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Nevada releases ‘weighted funding’ list for Clark County schools

Updated March 26, 2018 - 7:07 pm

About 100 Clark County schools will benefit from almost $31 million in “weighted funding” for struggling students from the state for the 2018-19 year, officials announced Monday.

That’s nearly the same number of schools served by the program in the current year, though the overall amount going to county schools will decline by nearly $3.5 million.

The program — often referred to as SB 178 for the bill that led to its creation — is in its second year and is targeted at the lowest-performing students statewide. The Legislature approved $36 million each year of the biennium, and schools get $1,200 for each qualifying student

Affected school principals and organizational teams in Clark County will now have a chance to reopen their budgets and make adjustments to plan how they’ll use the money — or plug budget holes if they received money through the program this year but won’t get any next year.

“They’ll be working with our strategic budget teams to adjust their budgets,” district spokeswoman Melinda Malone said Monday.

Under state law, the funding plan doesn’t need to be released until mid-July, which is when last year’s announcement came. But Clark County’s budget timeline — which left some principals creating multiple budget plans to cover different funding scenarios — prompted the state to speed up the release.

“The department recognized how important it is to get this information out as early as possible so that districts can plan and budget accordingly,” State Superintendent of Instruction Steve Canavero said in a statement.

Students are eligible if:

■ They score in the bottom 25 percent on state standardized tests.

■ They qualify for free or reduced lunch under federal guidelines or are defined as English language learners.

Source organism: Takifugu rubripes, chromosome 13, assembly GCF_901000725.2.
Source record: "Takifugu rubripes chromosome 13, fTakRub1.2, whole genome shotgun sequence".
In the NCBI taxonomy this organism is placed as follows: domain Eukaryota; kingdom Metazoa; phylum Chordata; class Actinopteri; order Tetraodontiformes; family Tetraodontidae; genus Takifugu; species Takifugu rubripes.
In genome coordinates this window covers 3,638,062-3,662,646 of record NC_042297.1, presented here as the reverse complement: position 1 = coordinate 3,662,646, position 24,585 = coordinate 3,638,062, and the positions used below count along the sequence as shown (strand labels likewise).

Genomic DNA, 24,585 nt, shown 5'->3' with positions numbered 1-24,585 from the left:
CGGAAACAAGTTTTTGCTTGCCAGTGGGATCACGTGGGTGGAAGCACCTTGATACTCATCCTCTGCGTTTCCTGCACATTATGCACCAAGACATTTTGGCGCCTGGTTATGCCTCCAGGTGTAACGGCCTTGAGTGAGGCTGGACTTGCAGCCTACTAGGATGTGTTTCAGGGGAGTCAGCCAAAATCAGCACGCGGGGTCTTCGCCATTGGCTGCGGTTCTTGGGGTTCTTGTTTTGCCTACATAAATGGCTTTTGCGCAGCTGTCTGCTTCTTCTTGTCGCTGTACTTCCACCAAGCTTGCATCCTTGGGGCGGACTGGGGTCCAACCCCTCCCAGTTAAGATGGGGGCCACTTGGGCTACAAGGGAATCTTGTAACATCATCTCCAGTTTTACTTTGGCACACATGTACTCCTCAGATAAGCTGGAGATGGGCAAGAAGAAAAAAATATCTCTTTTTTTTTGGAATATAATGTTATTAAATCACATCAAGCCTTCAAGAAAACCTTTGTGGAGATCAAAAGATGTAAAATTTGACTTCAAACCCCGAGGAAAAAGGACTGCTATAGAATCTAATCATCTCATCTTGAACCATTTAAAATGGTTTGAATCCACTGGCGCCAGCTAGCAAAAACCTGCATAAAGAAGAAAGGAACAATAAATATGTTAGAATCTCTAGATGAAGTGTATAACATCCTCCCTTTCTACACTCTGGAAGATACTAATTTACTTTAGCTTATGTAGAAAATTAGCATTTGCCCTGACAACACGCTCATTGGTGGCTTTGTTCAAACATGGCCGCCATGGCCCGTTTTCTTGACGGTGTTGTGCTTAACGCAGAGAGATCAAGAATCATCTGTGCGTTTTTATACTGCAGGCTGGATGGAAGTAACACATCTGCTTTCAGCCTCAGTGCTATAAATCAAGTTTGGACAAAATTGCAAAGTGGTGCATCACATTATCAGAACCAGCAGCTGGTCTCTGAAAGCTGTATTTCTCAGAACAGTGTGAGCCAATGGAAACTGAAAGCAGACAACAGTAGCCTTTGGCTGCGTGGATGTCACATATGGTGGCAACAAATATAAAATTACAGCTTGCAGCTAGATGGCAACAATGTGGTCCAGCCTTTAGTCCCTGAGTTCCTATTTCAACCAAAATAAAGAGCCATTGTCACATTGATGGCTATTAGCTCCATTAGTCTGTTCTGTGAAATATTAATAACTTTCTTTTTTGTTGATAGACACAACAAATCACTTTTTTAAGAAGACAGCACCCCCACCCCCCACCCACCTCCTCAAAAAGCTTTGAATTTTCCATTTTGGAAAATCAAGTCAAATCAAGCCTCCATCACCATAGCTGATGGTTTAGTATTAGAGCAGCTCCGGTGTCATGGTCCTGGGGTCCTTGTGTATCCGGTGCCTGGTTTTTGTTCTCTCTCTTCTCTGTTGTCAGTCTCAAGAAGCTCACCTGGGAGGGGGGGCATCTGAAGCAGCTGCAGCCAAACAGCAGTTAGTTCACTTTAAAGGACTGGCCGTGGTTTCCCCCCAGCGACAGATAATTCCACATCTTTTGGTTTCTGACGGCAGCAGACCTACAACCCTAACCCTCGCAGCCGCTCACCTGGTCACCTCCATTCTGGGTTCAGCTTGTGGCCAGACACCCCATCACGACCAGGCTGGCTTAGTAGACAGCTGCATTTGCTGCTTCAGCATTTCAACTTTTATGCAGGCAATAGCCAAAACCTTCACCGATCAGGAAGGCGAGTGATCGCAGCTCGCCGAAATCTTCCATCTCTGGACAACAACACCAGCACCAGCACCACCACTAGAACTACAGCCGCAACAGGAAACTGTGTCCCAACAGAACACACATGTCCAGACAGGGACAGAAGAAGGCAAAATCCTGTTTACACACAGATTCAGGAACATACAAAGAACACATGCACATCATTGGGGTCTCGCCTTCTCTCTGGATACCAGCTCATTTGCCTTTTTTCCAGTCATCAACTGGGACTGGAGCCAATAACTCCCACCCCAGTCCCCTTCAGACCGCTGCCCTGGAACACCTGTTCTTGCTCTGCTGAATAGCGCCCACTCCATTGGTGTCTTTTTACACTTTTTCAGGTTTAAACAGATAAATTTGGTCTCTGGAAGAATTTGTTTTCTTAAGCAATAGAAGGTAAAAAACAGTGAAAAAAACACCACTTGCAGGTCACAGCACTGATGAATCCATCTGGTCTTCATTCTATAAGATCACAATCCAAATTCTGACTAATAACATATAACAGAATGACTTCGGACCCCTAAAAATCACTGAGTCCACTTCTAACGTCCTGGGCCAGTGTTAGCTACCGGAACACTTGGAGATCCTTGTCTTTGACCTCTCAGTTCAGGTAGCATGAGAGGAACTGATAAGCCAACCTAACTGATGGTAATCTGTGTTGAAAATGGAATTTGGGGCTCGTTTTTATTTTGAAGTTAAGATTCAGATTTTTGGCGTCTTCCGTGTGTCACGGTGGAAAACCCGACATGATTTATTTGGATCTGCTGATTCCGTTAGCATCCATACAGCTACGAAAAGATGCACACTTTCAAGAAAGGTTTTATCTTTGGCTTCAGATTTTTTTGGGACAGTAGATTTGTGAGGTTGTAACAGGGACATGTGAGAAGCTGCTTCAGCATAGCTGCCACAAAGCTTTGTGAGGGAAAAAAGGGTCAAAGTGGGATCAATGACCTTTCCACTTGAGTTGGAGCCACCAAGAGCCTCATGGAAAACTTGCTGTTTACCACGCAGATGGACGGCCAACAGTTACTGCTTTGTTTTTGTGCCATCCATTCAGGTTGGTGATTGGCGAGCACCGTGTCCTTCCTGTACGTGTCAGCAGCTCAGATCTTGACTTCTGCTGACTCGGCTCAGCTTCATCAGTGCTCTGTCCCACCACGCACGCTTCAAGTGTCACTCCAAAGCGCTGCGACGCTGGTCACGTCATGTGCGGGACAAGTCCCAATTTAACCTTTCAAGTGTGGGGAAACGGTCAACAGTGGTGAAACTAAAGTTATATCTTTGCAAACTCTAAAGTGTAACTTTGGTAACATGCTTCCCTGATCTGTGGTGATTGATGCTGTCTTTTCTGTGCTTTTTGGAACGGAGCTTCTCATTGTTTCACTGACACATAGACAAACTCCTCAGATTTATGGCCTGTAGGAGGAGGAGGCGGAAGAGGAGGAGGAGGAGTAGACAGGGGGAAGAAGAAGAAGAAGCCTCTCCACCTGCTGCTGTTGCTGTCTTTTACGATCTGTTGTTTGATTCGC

■ They attend a school that is not already receiving Victory or Zoom funds for underperforming schools.

Schools who receive the funding must submit a plan on how they spend the money, which also has some stipulations set out by the state. Money can be spent on before or after school programs, tutoring, more staff or professional development for teachers.

“It’s exciting to see,” said state Sen. Mo Denis, D-Las Vegas, who was the primary sponsor of the weighted funding bill. “These schools are able to get extra teachers, extra resources to help these kids.”

Shifting schools

Statewide, 161 schools will get some type of funding through the program, an increase of 25 schools from the 136 funded now. The bulk of the money goes to elementary schools, 82 of which will receive funding next year.

Clark County will collect the bulk of the money, followed by Washoe County and the charter schools that are part of the State Public Charter School Authority. Twelve of the state’s 17 county school districts will get some type of funding. Douglas, Esmeralda, Eureka, Pershing and Storey county schools won’t be funded.

Out of the 99 schools in Clark County slated to get funding next year, 29 didn’t receive any money through the program this year.

On the flip side, 33 schools that received money in 2017-18 will not get any in 2018-19. At the low end, Lundy Elementary School will lose $6,000. At the higher end, Desert Oasis High School stands to lose $362,400.

That’s because the schools’ performance — based on state testing data from before the program was implemented — has improved too much to qualify, according to officials within the state Department of Education. In other words, the schools are losing the money even before it’s clear whether the money helped.

Denis said he’s aware of the challenge that creates for schools, and he is hoping the Legislature may be able to find some solutions when it reconvenes next year.

“We have the challenge next session to go back and figure out a way to continue to help them,” he said. “If they go from a one star to a three star or maybe a two star to a four star, are they then going to slide backward because they don’t get that extra help to continue to help those kids?”

Contact Meghin Delaney at 703-383-0281 or mdelaney@reviewjournal.com. Follow @MeghinDelaney on Twitter.

A previous version of this article misstated how much weighted funding Desert Oasis High School will lose this year under the state’s weighted funding formula.

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